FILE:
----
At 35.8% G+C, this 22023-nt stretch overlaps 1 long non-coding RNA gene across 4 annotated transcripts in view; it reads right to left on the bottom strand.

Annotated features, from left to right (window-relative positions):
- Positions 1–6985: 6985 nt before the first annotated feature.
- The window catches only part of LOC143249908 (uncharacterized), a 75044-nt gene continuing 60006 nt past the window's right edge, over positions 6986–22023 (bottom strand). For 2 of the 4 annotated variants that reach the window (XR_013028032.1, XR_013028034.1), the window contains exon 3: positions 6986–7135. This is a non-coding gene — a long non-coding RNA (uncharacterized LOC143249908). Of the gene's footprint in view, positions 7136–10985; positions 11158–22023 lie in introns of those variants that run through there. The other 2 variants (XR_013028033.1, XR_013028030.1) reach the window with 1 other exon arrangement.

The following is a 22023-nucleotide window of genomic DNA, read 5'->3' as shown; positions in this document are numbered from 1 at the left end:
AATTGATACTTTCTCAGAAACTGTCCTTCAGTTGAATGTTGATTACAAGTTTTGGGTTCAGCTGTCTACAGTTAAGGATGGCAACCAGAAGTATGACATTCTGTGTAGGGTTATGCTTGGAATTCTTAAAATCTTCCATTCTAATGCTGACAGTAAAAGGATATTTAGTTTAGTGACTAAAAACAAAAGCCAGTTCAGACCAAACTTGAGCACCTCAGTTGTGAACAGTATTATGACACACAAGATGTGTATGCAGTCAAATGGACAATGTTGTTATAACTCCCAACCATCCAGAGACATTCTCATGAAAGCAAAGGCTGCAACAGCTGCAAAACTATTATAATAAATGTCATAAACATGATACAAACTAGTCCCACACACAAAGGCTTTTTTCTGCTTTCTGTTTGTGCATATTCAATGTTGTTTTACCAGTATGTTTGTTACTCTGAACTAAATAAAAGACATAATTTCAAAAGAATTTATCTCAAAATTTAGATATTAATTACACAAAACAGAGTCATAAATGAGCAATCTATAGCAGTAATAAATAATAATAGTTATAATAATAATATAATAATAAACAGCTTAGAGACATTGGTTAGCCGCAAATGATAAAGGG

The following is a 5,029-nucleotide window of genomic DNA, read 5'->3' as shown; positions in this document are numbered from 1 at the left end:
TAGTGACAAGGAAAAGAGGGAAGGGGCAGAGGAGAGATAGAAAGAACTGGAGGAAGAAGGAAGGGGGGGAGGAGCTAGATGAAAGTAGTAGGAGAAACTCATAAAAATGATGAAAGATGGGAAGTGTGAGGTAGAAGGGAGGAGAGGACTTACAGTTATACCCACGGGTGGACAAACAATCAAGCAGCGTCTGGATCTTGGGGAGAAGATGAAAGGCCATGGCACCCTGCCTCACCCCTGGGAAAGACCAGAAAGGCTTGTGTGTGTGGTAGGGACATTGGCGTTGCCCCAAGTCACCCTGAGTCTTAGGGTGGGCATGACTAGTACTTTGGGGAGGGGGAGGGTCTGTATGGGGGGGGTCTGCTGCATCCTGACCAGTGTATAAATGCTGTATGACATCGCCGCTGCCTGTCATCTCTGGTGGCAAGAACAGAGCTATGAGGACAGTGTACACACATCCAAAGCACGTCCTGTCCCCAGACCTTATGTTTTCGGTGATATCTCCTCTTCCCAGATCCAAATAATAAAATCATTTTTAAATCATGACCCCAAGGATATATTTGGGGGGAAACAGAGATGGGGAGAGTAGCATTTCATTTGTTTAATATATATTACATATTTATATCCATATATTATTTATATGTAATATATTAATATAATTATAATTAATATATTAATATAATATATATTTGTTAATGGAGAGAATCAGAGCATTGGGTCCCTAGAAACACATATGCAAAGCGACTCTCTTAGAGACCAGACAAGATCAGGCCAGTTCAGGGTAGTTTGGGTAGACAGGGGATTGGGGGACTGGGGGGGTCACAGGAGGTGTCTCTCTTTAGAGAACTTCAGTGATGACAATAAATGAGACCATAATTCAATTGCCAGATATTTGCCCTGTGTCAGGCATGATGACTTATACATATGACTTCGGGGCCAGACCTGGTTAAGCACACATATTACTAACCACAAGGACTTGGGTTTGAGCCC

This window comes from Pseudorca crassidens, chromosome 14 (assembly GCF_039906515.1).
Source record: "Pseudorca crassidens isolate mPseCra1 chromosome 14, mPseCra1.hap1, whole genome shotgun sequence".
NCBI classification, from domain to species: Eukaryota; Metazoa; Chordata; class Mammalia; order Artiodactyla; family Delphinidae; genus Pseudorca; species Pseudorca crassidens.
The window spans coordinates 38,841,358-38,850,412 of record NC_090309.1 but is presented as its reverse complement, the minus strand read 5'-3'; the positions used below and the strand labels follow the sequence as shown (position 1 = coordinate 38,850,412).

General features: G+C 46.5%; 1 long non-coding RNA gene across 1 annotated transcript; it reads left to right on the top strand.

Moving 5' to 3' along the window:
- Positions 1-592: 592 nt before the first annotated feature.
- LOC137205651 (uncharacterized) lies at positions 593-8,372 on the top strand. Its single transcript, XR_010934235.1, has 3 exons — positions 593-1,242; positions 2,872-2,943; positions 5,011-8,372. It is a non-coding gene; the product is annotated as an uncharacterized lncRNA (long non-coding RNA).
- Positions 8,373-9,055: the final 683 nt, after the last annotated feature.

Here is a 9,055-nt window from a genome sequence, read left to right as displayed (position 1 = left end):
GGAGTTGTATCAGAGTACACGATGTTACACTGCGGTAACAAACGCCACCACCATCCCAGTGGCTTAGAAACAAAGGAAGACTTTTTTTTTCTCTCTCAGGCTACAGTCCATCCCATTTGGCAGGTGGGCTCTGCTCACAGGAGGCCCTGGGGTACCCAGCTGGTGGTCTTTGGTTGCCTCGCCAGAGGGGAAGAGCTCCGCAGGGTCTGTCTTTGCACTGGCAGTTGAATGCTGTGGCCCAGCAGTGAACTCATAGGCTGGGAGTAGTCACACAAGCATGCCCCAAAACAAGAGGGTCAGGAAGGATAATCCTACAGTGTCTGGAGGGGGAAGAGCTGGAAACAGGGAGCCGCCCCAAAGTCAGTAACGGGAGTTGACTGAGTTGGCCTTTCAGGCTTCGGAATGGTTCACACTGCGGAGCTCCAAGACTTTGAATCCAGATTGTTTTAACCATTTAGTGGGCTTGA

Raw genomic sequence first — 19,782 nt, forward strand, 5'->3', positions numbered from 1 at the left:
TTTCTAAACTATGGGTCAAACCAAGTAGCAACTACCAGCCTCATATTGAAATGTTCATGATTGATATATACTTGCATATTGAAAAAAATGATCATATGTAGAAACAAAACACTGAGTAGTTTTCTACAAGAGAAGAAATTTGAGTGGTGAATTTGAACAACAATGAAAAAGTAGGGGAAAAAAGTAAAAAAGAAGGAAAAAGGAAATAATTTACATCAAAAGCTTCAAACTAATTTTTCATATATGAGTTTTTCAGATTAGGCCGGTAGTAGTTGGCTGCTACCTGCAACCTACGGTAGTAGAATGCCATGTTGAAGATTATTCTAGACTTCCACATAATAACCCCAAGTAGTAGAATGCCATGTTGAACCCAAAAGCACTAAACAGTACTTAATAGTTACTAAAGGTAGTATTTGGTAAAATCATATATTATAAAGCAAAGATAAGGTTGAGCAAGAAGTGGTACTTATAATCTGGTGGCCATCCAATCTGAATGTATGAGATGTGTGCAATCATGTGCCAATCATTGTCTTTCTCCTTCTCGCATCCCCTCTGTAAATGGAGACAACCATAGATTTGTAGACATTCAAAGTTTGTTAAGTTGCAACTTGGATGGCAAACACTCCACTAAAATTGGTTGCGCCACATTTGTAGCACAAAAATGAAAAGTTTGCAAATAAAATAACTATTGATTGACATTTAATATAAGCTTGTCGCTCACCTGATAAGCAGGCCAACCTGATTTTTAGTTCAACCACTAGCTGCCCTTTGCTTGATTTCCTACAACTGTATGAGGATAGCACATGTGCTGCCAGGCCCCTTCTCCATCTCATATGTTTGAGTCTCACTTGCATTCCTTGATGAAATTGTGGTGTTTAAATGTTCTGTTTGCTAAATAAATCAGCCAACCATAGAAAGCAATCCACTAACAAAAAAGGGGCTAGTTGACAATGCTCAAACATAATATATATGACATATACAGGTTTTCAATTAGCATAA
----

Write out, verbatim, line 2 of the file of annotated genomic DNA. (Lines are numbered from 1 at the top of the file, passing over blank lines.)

Annotated features, from left to right (window-relative positions):